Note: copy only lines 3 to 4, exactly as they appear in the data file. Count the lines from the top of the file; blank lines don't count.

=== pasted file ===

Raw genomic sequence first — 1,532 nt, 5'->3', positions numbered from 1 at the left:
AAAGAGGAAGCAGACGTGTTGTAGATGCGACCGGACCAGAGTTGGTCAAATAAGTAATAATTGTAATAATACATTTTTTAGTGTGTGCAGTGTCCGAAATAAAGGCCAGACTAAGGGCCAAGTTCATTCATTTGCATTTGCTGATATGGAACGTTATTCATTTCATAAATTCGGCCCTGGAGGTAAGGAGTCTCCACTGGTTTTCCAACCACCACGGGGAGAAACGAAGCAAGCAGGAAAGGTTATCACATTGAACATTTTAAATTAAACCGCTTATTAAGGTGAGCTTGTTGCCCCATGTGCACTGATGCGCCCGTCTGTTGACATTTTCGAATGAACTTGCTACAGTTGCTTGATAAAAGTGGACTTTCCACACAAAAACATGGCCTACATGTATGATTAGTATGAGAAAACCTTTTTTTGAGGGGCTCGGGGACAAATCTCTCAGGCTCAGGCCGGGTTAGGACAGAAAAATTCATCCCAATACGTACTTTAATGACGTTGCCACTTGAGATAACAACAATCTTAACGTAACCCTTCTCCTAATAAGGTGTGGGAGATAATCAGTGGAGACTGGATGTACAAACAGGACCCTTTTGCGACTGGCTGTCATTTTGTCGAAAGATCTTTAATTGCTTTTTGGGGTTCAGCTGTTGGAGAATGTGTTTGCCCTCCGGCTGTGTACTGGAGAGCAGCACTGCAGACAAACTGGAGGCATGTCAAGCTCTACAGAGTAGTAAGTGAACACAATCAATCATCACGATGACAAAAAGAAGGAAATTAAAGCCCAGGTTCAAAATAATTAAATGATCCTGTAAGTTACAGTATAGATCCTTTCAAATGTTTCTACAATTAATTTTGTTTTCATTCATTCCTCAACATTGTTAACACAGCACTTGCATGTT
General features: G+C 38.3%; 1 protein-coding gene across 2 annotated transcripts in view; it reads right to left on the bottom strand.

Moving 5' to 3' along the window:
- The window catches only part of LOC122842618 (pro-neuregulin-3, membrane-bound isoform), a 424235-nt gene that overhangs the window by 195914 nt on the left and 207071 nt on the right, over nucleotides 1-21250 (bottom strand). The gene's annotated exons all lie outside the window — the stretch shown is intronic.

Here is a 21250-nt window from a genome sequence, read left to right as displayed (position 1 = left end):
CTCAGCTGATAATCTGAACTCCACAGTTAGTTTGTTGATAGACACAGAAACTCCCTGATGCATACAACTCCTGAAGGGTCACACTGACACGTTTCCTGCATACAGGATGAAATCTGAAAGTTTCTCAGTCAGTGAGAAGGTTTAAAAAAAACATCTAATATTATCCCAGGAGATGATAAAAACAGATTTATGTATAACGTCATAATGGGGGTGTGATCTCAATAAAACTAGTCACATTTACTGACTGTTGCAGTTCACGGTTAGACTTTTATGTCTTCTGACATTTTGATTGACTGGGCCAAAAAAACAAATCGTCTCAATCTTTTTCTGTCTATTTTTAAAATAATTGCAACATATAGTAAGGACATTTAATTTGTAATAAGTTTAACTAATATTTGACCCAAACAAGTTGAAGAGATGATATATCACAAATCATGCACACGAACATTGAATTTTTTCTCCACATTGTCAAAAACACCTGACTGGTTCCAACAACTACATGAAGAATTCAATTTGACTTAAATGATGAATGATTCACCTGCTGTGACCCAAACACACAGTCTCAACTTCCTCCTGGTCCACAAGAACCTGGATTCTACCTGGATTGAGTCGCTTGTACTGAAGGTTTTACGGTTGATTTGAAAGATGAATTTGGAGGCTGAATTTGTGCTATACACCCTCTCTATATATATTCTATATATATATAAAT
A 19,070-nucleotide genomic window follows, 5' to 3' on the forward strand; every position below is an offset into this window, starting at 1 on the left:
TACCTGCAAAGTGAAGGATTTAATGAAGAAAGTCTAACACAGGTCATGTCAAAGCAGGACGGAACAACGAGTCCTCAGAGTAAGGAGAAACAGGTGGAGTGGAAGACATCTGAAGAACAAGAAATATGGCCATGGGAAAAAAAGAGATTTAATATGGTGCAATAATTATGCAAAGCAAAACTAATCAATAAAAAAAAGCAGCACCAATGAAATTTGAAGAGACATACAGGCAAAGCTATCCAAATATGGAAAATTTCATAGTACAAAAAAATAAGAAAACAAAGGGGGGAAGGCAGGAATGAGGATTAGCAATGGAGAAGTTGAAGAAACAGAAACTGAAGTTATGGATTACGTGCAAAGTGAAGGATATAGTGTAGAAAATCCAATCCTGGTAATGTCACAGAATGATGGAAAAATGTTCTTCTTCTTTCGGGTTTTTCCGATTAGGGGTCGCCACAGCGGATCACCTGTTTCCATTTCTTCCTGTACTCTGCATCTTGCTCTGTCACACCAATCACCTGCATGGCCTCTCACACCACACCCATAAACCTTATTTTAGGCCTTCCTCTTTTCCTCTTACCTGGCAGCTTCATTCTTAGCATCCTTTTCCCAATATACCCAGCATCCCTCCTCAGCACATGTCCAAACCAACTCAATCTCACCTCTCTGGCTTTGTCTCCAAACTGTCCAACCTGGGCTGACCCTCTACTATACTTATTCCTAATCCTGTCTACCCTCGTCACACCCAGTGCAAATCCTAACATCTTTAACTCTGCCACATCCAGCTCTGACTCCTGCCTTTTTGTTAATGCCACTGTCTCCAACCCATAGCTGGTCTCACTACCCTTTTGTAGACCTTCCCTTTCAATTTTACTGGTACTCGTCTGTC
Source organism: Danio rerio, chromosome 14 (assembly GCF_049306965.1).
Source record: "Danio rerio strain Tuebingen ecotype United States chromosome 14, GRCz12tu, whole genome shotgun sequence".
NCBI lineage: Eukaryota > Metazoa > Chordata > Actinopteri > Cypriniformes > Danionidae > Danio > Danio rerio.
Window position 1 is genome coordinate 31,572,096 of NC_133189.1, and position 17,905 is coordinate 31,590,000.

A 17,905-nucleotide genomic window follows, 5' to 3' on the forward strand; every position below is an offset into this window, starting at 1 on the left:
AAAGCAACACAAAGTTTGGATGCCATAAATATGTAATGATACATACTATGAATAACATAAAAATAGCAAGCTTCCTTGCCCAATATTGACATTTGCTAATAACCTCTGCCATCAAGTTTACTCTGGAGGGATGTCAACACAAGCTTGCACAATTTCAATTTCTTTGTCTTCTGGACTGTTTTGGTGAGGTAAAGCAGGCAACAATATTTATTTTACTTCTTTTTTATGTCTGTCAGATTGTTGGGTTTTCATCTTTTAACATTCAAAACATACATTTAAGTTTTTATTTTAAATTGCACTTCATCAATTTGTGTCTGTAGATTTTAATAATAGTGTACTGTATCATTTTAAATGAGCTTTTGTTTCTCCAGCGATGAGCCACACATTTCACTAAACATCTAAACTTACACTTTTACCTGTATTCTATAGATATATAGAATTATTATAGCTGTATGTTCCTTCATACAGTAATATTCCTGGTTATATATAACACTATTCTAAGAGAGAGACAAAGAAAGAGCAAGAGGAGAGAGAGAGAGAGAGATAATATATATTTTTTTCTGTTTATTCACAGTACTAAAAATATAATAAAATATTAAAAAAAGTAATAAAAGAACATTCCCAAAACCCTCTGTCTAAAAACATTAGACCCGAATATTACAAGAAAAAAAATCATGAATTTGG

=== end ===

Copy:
General features: G+C 38.3%; 1 protein-coding gene across 2 annotated transcripts in view; it reads right to left on the bottom strand.

Moving 5' to 3' along the window: